07 Mar Mount Baker Ski Area

Mount Baker Ski Area is located in northwest Washington in the North Cascades at the end of Highway 542. It’s about 54 miles from Bellingham, Washington. The drive up is smooth and well maintained. When you reach about 1500 feet the road begins to climb more sharply and becomes a twisty and sometimes hair-raising experience for the last 5 miles or so. If it’s snowing chains are required if your vehicle isn’t equipped with all-wheel or four-wheel drive, and even if it is there are times when you will want to use them.

This was the first year skiing at Mount Baker for me. I’ve heard tales about it for years though. The mountain has a mythical reputation as a one of a kind place, mostly for the prodigious snowfall, but there is also the cavernous backcountry and the experience of winter skiing without the trappings of a large resort. There is no on-mountain community surrounding the ski area such as you find in many western resorts.  I’d rate it as kind of a throwback skiers’ and boarders’ mountain. Not a lot of distractions or amenities. Which is why you go there. Despite the straightforward simplicity, I was very impressed with the management and facilities. The White Salmon Lodge is a classic yet very modern and clean building with great sight lines, and the mountain and lifts are well maintained, inspiring total confidence in the place. I’ve read the quads are slow but I found the tempo to be just fine.

On the mountain Mount Baker doesn’t disappoint. First of all the setting is spectacular. Looking north away from the ski area, Mount Shuskan dominates the view and the Cascades  stretch into nearby British Columbia. Looking out over this magnificent landscape I am always awed and filled with some fulfilling sense of being at home. Or I find myself feeling that I am in some sort of vast outdoor cathedral built from another ancient age. A time before humans. The scale of it reminds me that on this amazing planet Nature dominates; here, on this mountain, one can’t help but feel small in comparison.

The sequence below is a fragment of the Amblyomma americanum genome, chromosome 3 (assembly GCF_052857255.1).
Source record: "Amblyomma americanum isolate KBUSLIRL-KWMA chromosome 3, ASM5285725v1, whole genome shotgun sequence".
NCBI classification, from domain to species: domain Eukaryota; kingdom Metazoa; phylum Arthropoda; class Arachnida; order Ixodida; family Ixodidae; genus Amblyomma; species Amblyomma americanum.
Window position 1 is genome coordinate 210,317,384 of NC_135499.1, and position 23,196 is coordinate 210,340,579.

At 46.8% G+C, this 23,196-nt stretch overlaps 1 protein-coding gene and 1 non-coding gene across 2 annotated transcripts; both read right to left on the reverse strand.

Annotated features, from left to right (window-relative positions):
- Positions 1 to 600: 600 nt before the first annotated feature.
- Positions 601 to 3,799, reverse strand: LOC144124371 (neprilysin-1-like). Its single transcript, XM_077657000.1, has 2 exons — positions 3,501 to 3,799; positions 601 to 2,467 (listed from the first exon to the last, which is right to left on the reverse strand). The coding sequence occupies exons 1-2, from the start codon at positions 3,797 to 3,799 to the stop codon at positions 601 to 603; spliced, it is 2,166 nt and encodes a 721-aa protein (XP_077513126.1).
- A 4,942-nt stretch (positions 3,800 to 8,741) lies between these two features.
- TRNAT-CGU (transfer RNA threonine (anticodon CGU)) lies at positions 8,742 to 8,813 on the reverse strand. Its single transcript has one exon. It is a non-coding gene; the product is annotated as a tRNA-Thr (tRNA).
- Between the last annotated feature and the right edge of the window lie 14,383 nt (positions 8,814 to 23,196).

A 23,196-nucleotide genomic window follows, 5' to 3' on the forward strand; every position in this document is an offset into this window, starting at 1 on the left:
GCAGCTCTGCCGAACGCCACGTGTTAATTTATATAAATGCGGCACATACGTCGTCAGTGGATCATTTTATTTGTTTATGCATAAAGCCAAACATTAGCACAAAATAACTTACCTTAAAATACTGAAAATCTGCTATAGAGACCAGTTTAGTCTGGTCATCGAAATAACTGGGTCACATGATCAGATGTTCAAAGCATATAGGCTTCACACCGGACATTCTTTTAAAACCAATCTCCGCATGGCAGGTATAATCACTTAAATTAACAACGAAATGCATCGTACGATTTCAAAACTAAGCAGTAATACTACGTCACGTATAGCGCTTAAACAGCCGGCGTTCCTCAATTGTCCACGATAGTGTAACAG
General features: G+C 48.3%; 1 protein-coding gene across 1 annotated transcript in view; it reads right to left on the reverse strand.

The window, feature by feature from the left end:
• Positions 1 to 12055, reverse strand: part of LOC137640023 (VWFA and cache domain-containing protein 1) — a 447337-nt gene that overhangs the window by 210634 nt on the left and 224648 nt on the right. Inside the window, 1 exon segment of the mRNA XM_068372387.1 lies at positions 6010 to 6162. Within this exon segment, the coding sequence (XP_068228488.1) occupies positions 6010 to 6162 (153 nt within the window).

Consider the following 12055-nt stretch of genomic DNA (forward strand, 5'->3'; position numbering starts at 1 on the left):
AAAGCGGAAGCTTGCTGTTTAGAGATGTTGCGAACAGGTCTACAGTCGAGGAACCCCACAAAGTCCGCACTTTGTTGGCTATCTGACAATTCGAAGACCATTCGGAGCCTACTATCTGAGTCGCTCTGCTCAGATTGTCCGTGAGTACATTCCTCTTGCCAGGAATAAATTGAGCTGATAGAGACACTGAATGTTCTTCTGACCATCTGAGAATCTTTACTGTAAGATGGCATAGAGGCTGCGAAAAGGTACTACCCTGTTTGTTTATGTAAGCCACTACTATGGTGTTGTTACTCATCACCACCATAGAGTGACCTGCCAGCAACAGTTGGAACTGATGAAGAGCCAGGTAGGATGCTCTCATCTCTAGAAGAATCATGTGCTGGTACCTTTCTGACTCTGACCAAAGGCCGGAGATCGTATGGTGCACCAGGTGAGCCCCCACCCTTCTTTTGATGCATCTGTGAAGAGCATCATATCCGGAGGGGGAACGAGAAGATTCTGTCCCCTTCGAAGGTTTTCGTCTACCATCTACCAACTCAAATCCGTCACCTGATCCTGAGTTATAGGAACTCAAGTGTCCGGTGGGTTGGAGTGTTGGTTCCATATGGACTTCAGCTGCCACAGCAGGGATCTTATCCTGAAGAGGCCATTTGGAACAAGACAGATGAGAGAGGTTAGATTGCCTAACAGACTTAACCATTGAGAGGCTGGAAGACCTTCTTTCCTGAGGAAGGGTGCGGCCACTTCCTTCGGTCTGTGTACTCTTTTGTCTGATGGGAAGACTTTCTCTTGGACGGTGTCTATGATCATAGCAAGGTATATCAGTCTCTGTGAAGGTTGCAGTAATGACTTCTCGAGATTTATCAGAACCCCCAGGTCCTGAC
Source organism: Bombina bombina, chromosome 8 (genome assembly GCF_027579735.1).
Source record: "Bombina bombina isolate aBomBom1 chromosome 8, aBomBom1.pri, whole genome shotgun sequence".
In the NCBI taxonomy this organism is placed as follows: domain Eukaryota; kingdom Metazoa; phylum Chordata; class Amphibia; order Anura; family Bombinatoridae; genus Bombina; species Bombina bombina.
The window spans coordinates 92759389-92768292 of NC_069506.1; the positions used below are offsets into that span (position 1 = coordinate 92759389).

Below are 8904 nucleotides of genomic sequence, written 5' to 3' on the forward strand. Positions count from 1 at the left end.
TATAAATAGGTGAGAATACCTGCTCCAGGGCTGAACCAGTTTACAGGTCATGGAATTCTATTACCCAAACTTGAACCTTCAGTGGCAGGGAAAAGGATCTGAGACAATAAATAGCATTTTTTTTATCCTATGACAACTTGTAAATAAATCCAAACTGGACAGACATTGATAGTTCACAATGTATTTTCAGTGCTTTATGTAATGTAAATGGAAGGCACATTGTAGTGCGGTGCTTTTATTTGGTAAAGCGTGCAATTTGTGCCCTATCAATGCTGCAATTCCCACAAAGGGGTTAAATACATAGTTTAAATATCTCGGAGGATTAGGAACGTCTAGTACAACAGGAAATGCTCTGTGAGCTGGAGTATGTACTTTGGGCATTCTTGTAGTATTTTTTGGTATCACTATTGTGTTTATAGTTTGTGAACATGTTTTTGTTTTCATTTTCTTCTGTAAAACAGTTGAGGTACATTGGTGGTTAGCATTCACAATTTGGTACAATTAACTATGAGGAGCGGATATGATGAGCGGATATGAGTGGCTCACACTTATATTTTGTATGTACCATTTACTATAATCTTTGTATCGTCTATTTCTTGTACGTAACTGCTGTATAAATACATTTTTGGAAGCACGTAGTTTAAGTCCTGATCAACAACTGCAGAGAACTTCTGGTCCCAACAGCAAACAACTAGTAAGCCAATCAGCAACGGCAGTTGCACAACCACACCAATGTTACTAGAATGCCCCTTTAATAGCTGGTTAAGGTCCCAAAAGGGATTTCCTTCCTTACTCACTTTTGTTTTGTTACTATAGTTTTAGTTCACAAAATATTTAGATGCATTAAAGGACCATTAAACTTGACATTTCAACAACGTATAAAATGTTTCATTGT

The ski area itself is not a big mountain experience. The vertical drop is 1551 feet. Eight quad chairs are scattered throughout the 1000 or so acres. The terrain is divided into two halves. The left or White Salmon Lodge side is mostly blues with some good cruising groomers, with abundant untouched areas for powder hounds and tree skiers, and plenty of burly terrain off piste.

On the right side of the mountain  you have the Heather Meadows Lodge and the Raven Hut. Here on the lower mountain you can find beginner terrain that’s family and child-friendly. At the opposite extreme you will find some of the gnarliest expert terrain available anywhere in the west. Chair #6 which accesses The Panorama Dome is expert-only access.


Though it’s a small mountain in bounds I find it has lots of variety and challenge. But if you just want to cruise and enjoy a beautiful day in the mountians it easily fills that bill, too. Another really important tidbit is it’s very affordable. Midweek the rate is $53 for the day and goes up to $58 on the weekends. I have only skied midweek so far and even after a fresh storm when the parking lot was half full at White Salmon Lodge there were no lines.

The other aspect at Mount Baker that probably cements it’s reputation, beside the voluminous snowfall, is the out of bounds possibilities surrounding the ski area. The backcountry is accessible from several chairlifts, and access is permitted from the resort following the Mount Baker Ski Area backcountry policy. There is so much backcountry access that when taken into account the mountain experience becomes immense. With the frequent snowfall you have limitless opportunities for fresh tracks. So you will see dozens of locals hiking up to the ridges surrounding the area. I love watching the descents while riding the chair. Some truly amazing lines and drops from a very skilled group of riders and skiers. As someone who has skied many mountains in the east and west I would rate Mount Baker Ski Area as one of the best for it’s setting – that alone is worth a day trip. If you are lucky enough to catch a powder day it then becomes an epic experience.
The ski area is home to the world’s greatest recorded snowfall in one season, 1,140 inches recorded during the 1998–99 season. Mount Baker also enjoys the unofficially highest average annual snowfall of any resort in the world, with 641 inches (53.4 ft.).  The base elevation is at 3,500 feet (1,067 m), while the peak of the resort is at 5,089 feet.